• Every year, new cancer patients registered: Over 700 thousand
  • Cancer-related deaths: 5,56,400

71% of all cancer related deaths are in the 30-69 age group

  • Total: 3,95,400
  • Men: 2,00,100
  • Women: 1,95,300

Aren’t these number something to look at? If cancer operations can improved with robots, shouldn’t there be more focus towards the solution?

Tracing the advances

Some plans indicate, increasing the current number of 190 robotic surgeons to about 500 by 2020 to cover 100 hospitals over the current 30. Raj Vattikuti, founder Vattikuti foundation explained the need for robotic surgery by offering 100 paid fellowships to super specialist surgeons, over the next 5 years.

“Even though 4,000 robot-assisted surgeries were performed in 2015, representing a fivefold increase in 5 years, India has not even scratched its potential, as the benefit can be passed to the masses beyond metro locations,” said Vattikuti at a press event last month.

Recounting benefits at a glance

Robotic surgery feels like an optimistic direction. It minimizes blood loss, reduces postoperative recovery time while bringing precision in executing surgeries. Medical Robot additionally brings in the best of science, engineering and medicine. These can reach organs and areas human fingers can’t. The magnifiable 3-dimensional view, helps the surgeons achieve precision, thus preventing collateral damage to healthy tissue.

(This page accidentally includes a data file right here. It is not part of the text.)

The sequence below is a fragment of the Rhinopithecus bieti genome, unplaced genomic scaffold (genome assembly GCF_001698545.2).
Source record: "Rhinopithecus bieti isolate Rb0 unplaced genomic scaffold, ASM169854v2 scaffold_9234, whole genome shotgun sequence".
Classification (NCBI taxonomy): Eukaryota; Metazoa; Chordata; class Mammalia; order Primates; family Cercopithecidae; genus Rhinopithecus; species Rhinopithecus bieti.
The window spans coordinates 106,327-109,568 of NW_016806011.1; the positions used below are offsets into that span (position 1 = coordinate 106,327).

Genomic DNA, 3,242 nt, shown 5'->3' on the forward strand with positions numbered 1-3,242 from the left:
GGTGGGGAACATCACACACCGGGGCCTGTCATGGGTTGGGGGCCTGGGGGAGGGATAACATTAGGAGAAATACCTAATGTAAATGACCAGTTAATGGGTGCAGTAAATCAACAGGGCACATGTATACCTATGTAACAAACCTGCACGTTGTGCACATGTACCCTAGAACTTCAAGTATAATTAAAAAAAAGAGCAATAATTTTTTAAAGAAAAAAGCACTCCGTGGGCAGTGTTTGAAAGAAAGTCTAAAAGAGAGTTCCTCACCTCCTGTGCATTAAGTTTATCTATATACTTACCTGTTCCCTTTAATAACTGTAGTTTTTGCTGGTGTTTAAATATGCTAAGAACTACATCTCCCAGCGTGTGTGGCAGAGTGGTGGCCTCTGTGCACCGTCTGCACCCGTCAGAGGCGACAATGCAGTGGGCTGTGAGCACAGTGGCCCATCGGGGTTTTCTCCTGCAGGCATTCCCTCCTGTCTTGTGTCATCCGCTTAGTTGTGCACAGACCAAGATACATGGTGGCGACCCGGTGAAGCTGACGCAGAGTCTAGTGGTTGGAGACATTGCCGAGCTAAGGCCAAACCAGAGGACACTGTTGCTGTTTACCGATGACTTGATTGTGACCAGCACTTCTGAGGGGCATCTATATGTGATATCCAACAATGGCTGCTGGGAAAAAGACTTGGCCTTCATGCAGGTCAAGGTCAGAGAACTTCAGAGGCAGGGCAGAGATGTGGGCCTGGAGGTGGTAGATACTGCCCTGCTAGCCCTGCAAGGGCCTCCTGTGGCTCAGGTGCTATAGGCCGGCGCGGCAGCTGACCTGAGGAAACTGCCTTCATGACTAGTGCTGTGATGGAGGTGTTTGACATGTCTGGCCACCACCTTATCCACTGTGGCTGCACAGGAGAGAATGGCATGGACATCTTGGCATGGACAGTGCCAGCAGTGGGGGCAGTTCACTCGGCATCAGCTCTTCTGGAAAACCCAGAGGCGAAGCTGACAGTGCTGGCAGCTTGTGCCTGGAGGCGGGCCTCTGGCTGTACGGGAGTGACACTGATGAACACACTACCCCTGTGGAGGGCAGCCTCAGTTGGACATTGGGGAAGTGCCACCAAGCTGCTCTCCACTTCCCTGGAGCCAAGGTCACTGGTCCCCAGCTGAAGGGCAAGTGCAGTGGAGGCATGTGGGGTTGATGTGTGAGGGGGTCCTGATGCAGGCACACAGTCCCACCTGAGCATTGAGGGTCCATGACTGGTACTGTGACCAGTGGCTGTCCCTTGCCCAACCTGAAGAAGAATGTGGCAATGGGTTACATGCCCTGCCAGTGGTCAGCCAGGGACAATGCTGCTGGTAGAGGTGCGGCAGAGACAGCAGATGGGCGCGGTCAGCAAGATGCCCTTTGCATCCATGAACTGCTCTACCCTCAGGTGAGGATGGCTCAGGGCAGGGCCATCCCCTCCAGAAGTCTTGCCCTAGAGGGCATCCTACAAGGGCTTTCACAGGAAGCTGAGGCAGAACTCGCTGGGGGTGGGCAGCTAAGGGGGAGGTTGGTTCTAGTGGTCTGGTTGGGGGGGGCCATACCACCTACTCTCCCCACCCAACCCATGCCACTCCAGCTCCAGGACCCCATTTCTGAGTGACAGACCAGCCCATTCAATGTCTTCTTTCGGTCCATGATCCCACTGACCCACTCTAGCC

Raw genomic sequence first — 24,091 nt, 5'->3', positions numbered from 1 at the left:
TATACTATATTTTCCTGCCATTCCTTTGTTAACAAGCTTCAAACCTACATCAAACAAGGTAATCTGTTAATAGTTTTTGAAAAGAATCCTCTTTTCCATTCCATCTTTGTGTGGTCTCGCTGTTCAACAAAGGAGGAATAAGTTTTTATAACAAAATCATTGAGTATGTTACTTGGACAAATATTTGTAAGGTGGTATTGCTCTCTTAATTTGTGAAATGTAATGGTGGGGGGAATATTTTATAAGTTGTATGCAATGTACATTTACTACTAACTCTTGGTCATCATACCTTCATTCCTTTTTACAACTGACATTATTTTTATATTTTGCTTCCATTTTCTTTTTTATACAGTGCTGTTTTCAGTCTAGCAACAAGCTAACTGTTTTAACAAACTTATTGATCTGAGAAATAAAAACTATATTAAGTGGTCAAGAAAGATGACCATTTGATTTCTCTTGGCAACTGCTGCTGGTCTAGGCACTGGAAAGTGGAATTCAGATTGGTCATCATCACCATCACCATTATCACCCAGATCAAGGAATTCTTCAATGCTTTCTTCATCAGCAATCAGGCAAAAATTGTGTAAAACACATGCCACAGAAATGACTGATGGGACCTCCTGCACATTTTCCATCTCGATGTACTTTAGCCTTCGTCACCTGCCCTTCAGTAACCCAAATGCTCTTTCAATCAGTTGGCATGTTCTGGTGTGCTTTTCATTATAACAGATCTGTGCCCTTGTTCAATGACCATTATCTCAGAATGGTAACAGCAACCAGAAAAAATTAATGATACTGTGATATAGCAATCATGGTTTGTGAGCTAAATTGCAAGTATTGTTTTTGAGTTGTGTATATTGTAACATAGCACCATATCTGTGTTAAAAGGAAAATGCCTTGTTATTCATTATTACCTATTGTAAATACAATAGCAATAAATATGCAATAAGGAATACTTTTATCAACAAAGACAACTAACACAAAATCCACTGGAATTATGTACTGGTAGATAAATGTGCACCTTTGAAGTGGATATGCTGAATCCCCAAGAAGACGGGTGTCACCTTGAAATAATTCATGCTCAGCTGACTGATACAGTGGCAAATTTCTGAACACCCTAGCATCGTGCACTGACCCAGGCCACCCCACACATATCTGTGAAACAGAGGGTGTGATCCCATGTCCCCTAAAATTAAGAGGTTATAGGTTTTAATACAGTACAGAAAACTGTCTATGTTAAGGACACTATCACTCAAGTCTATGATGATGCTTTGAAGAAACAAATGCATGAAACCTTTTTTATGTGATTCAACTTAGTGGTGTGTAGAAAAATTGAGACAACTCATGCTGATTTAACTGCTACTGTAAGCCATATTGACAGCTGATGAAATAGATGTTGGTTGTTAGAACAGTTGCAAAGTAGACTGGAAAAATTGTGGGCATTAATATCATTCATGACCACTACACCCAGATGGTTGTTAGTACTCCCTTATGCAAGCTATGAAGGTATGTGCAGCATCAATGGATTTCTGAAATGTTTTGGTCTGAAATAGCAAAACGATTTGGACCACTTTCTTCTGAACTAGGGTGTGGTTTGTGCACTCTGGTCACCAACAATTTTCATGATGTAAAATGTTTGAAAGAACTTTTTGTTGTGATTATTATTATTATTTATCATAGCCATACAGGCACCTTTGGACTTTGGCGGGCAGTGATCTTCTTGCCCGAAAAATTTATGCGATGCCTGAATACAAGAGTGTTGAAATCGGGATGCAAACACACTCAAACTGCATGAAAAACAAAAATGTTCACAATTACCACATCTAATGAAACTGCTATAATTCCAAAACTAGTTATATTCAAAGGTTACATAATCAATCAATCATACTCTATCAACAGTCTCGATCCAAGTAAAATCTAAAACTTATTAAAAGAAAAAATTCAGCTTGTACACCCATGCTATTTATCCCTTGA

Since the patient is back home on third day, the hospital can increase the efficiency of operations. instead of say ten days’ recovery period of conventional surgery, a daily wage earner can get back to productive work much earlier, while there is little to no pain, as robotic arms enter the body via tiny incisions. Healing is quicker for the patient and scarring minimal, after all, looks matter.